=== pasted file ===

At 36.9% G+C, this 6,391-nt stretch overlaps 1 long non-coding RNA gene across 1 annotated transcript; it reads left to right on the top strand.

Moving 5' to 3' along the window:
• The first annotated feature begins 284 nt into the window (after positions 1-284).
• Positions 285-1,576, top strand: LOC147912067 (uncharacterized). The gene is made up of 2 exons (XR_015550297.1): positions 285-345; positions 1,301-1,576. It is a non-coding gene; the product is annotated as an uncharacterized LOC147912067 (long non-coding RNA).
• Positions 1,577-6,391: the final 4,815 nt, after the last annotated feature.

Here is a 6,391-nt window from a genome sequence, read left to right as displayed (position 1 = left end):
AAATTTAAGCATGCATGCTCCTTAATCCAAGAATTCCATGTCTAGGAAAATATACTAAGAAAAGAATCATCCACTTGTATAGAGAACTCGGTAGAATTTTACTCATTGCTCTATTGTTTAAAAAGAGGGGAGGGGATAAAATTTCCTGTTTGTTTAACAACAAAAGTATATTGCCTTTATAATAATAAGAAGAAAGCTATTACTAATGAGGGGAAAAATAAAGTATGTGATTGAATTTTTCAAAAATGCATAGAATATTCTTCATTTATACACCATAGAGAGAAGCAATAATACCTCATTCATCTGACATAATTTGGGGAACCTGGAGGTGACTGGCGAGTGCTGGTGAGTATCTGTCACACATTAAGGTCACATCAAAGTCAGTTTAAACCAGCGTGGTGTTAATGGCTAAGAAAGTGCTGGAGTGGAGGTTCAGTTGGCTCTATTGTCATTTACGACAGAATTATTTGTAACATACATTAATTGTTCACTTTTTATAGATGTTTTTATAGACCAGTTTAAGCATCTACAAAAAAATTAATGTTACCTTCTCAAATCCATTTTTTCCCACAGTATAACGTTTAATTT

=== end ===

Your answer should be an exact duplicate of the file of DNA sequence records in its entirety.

At 36.9% G+C, this 6,391-nt stretch overlaps 1 long non-coding RNA gene across 1 annotated transcript; it reads left to right on the top strand.

Moving 5' to 3' along the window:
• The first annotated feature begins 284 nt into the window (after positions 1-284).
• Positions 285-1,576, top strand: LOC147912067 (uncharacterized). The gene is made up of 2 exons (XR_015550297.1): positions 285-345; positions 1,301-1,576. It is a non-coding gene; the product is annotated as an uncharacterized LOC147912067 (long non-coding RNA).
• Positions 1,577-6,391: the final 4,815 nt, after the last annotated feature.

Here is a 6,391-nt window from a genome sequence, read left to right as displayed (position 1 = left end):
AAATTTAAGCATGCATGCTCCTTAATCCAAGAATTCCATGTCTAGGAAAATATACTAAGAAAAGAATCATCCACTTGTATAGAGAACTCGGTAGAATTTTACTCATTGCTCTATTGTTTAAAAAGAGGGGAGGGGATAAAATTTCCTGTTTGTTTAACAACAAAAGTATATTGCCTTTATAATAATAAGAAGAAAGCTATTACTAATGAGGGGAAAAATAAAGTATGTGATTGAATTTTTCAAAAATGCATAGAATATTCTTCATTTATACACCATAGAGAGAAGCAATAATACCTCATTCATCTGACATAATTTGGGGAACCTGGAGGTGACTGGCGAGTGCTGGTGAGTATCTGTCACACATTAAGGTCACATCAAAGTCAGTTTAAACCAGCGTGGTGTTAATGGCTAAGAAAGTGCTGGAGTGGAGGTTCAGTTGGCTCTATTGTCATTTACGACAGAATTATTTGTAACATACATTAATTGTTCACTTTTTATAGATGTTTTTATAGACCAGTTTAAGCATCTACAAAAAAATTAATGTTACCTTCTCAAATCCATTTTTTCCCACAGTATAACGTTTAATTT